One-Third of Stroke Patients Suffer Depression
Source Newsroom: Loyola University Health System
Newswise — MAYWOOD, Ill. - About one-third of patients suffer depression following a stroke, and depression in turn increases the risk of stroke, according to a review article by Loyola University Medical Center physicians.
Antidepressant medications known as SSRIs, such as fluoxetine (Prozac), sertraline (Zoloft), and escitalopram (Lexapro), are effective when given to stroke patients as a preventive measure, the physicians write in the journal Topics in Stroke Rehabilitation.
Authors are first author Murray Flaster, MD, PhD, who specializes in stroke care, and psychiatrists Aparna Sharma, MD, and Murali Rao, MD, who specialize in depression.
Mental disorders are common after stroke. They include anxiety, irritability and agitation, uncontrollable crying, apathy, delusions and hallucinations. But the most common disorder is depression, either major or minor.
Some patients recover over time, while others move in and out of depression. For some patients, depression doesn’t develop until up to two years after the stroke.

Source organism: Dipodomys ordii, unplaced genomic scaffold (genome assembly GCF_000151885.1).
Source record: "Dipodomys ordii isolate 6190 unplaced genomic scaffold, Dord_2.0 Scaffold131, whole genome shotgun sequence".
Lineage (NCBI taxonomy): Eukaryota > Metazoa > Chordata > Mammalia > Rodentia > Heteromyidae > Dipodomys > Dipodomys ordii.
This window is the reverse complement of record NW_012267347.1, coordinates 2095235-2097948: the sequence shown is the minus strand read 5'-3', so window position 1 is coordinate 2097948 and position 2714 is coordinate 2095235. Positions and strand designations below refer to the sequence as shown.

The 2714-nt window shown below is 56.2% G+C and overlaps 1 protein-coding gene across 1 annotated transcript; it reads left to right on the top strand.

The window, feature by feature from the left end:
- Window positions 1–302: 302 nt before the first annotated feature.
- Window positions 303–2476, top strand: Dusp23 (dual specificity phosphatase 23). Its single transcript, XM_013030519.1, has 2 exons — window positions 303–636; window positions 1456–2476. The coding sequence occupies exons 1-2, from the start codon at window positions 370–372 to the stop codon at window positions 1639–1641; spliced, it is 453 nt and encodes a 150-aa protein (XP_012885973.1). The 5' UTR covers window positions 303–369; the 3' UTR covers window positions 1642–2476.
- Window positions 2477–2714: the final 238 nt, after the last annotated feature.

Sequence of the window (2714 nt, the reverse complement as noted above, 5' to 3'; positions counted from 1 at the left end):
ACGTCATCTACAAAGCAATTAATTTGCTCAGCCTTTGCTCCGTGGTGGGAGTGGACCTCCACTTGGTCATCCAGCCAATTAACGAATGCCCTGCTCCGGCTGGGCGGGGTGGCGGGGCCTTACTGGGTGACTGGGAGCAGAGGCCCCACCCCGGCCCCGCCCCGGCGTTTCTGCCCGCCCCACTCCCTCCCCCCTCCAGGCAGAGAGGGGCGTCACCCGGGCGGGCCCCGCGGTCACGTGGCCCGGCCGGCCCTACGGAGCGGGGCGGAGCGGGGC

Post-stroke depression (PSD) is linked to worse functional outcomes and increased risks of suicide and mortality.
Women are more likely to suffer PSD. Other risk factors include living alone and away from family members, higher levels of education, changes in lifestyle or marital status and degree of functional impairment. Depression, in turn, is a risk factor for stroke and stroke recurrence, even after controlling for other risk factors.
Given the severe effects of PSD, doctors should take an aggressive approach. Timing of medication may be crucial, with early treatment perhaps advantageous. In addition to helping relieve depression, antidepressants also have been shown to improve cognitive and functional recovery. Recent evidence also shows that SSRIs are helpful in motor recovery (improved movement and coordination).
“Taken together, the available data make a strong case for the prophylactic use and effectiveness of antidepressants post stoke,” the authors write.
Flaster is an associate professor in the departments of Neurology and Neurological Surgery of Loyola University Chicago Stritch School of Medicine. Sharma is an assistant professor and Rao is a professor and chair of the Department of Psychiatry and Behavioral Neurosciences.
The title of their article is “Poststroke Depression: A Review Emphasizing the Role of Prophylactic Treatment and Synergy with Treatment for Motor Recovery.”